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Kat Foyle scatters a stack of sheets across the table.
Seven people reach in to leaf through half-drawn pages from the week before, twisting the caps off their fine-tip pens.
Inside Little Deer Comics on Emmet Road, there’s a rising chatter from the comic artists meeting for their monthly Thursday evening Dublin Comic Jam.
It’s the second time they’ve met here, says Foyle. For 15 years, the group had mostly met in pubs – but that was getting old.
Pub-goers would approach all the time with varied intentions. “Sometimes giving you hassle, sometimes being nice.”
Loud pubs were hard to chat in and the group, hard at sketch, felt out of place, she says. “Like it’s an odd thing, or unusual thing to do.”
Drinking didn’t match too well with drawing comics, says Anthony Kelly, as he pencils characters in his own comic. “Beer can impair your drawing skills, I’ve found anyway. You’re likely to get more shaky and wavy.”
“And the tables are sticky,” says Gretchen Allen, sat opposite him.
So when Matthew Melis, owner of Little Deer Comics, offered to let Dublin Comic Jam use his shop space to meet, they jumped at the opportunity.
Now, the group can regularly set up and make their own noise, in the centre of the shop, the warm evening light spilling through the wide window.
Flanked on either wall, displays of indie comic books and graphic novels by artists like Luke Healy, Aoife Dooley and Debbie Jenkinson line the walls, with sections like LGBTQ+ and Housing.
“I really like this, it’s really cool,” says Foyle, settling down at the shared table in the centre of the room, which is usually covered in comics but cleared for the comic jammers, and pouring a glass of Club Orange.
Jamie Chapman starts to draw a prompt for a comic that he’s come up with. “Like just an open-ended drawing, see where it goes.”
Maybe other jammers will draw inspiration from it and carry away into a fun, wacky, or profound narrative, he says, by adding another panel, and passing it on to someone else at the table to add more.
He divides the first panel into triangles, and in the top triangle, draws a person with fingers on their chin, as though deep in thought.
“And there’s going to be a closed box on the other side of the panel, and it’s going to be a, ‘What’s in the box?’ kind of thing,” he says.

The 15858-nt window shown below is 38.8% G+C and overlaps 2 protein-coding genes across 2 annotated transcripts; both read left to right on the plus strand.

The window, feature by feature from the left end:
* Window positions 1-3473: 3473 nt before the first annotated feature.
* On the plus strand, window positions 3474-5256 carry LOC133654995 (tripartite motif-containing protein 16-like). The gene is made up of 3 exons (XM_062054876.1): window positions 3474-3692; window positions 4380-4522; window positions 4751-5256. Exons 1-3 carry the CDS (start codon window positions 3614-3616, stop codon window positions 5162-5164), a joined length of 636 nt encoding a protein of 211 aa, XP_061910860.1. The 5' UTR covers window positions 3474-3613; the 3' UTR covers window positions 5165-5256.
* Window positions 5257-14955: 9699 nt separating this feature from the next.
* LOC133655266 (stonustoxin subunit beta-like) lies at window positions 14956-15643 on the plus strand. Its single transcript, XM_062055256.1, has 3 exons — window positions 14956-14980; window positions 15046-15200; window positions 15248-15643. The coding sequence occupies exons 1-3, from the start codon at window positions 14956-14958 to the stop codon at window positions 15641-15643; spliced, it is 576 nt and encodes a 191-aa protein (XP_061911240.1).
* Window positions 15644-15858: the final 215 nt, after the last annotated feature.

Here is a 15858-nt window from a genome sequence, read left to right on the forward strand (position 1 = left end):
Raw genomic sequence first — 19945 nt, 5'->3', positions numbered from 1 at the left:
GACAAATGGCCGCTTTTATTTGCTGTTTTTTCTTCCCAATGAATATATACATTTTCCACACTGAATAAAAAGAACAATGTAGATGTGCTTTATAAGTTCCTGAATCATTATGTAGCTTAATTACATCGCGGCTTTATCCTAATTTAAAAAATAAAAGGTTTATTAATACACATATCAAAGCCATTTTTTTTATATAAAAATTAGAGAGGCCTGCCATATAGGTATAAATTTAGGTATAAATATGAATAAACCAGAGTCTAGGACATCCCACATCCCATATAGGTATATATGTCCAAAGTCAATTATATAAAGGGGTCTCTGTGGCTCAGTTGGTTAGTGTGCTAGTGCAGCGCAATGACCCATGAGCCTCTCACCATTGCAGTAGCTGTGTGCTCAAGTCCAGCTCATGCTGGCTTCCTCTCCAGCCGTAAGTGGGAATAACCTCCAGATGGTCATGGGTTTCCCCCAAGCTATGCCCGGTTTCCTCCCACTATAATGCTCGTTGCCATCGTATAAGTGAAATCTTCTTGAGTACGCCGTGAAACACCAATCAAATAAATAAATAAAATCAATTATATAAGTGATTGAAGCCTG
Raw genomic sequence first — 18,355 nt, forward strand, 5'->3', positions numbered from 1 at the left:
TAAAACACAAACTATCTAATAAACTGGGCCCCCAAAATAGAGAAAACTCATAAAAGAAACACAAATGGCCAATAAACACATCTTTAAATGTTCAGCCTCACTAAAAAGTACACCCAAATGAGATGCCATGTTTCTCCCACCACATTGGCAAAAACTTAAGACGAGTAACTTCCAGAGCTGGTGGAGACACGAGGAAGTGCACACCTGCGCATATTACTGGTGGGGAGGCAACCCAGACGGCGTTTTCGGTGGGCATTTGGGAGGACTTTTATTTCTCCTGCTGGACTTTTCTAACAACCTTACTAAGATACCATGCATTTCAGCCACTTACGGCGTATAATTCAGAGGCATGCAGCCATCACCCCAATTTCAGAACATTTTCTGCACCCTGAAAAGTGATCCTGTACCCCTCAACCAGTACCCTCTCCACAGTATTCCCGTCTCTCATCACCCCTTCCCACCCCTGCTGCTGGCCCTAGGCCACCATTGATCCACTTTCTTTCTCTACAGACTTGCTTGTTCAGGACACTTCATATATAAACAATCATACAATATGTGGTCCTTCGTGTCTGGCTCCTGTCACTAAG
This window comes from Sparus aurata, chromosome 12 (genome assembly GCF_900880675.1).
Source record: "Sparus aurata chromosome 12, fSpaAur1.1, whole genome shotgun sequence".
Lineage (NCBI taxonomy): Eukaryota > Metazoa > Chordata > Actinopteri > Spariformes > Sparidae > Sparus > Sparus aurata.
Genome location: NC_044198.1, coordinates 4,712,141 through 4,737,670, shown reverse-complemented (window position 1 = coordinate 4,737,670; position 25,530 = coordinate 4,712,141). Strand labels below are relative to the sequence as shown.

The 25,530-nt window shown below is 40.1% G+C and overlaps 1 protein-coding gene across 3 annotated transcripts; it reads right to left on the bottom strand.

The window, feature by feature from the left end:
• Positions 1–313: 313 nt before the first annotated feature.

Allen doodles a cartoon anemone.
It’s her first in-person jam, she says. “This is what I’ve been, like, wanting to do, basically since I moved to Dublin and started getting back into comics.”
Oceanic creatures with problems are her favourite to draw, she says, filling in a dark background. “This one can’t get a date. He’s got no idea why.”
The anemone might get a dating app, she says.
Foyle appeals to the room: “Please take it in a totally different direction now. She’s admitted to having a preference for where the story goes. We must destroy it.”
Part of the fun is subverting narratives or pushing a strip towards pure silliness, she says after. Passed around a table, comics can take a life of their own.
“The format is yours to set and for other people to completely misinterpret,” says Foyle. “So just like, give up control now, because people are going to ruin your comic.”
The group laughs. Aloud, they ponder their own twists, like an actor collapsing to the floor in a comic about a play, or one character proposing to another, to add to the panels that others have drawn.
“Now you’re jammin,” says Allen with a grin.
Melis, the Little Deer Comics owner, says he’s not keen on drawing around people at the jams. “I like showing people when I finish something.”
Foyle says she felt the same – until she went to one.
She was precious about her work, determined not to share it until it was perfect, she says. “Therefore I, like, never finished anything.”
Jam comics are quick, messy and silly, she says. “I’m not saying they’re not art, I’m just saying I don’t think anybody is like, rushing to claim them as personal work either.”
Kelly, who self-publishes his work, says he came to meet other comic artists. “I suppose it is quite a solitary hobby.”
It’s a place to be creative without any pressure, says Foyle. “In order for this to be like a chill space, it’s got to be something to do so you’re like, allowed to stop working.”
Chapman says he doesn’t turn up with ideas for what to draw. “I feel like it’s more just a dump whatever’s on your mind. Whatever comes first.”
At one end of the table, Rosie Jackson sits shyly in front of a closed sketchbook, listening to the chatter about anime and graphic novels.
“I just wouldn’t know what to draw,” she says. To Chapman’s first panel, others had added panels of the person and the box in a silent stand-off, without any dialogue.
Jackson had added a question mark next to the person, giving the sense that not even the characters in the comic strip know what they are doing together.
“I don’t know,” she says with a shy grin. “I just like watching people, I guess. I just like to see what people come up with.”
Allen looks over a comic about two characters from the TV show Breaking Bad that has one panel left for the punchline.
“It’s just devolved into pure camp, which is everything that I love,” she says. In the comic, Walter White is proposing to Jamie McShane from the show.
“Now I’m trying to sit here and be like, can I come up with something that’s like, worthy of the ending?” she says, pen in hand, an excited look in her eye. “I think I can.”